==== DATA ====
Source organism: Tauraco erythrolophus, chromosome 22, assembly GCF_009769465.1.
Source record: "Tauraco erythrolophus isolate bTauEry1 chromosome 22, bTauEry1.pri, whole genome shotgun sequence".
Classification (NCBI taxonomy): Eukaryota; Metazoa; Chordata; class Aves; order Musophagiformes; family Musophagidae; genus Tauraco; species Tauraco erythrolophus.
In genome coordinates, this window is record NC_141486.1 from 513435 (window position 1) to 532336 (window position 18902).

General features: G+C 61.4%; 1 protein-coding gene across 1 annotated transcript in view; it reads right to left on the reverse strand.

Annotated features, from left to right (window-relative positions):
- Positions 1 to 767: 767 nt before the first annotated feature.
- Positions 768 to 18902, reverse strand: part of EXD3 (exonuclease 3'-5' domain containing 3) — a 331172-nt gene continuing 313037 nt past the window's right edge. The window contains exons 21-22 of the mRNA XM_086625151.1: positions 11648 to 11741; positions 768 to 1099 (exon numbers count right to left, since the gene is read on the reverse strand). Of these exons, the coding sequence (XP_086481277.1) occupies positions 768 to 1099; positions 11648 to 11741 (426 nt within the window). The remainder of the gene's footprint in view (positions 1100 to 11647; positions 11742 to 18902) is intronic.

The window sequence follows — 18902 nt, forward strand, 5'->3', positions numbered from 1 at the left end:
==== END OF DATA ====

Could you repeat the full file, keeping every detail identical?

Source organism: Tauraco erythrolophus, chromosome 22, assembly GCF_009769465.1.
Source record: "Tauraco erythrolophus isolate bTauEry1 chromosome 22, bTauEry1.pri, whole genome shotgun sequence".
Classification (NCBI taxonomy): Eukaryota; Metazoa; Chordata; class Aves; order Musophagiformes; family Musophagidae; genus Tauraco; species Tauraco erythrolophus.
In genome coordinates, this window is record NC_141486.1 from 513435 (window position 1) to 532336 (window position 18902).

General features: G+C 61.4%; 1 protein-coding gene across 1 annotated transcript in view; it reads right to left on the reverse strand.

Annotated features, from left to right (window-relative positions):
- Positions 1 to 767: 767 nt before the first annotated feature.
- Positions 768 to 18902, reverse strand: part of EXD3 (exonuclease 3'-5' domain containing 3) — a 331172-nt gene continuing 313037 nt past the window's right edge. The window contains exons 21-22 of the mRNA XM_086625151.1: positions 11648 to 11741; positions 768 to 1099 (exon numbers count right to left, since the gene is read on the reverse strand). Of these exons, the coding sequence (XP_086481277.1) occupies positions 768 to 1099; positions 11648 to 11741 (426 nt within the window). The remainder of the gene's footprint in view (positions 1100 to 11647; positions 11742 to 18902) is intronic.

The window sequence follows — 18902 nt, forward strand, 5'->3', positions numbered from 1 at the left end: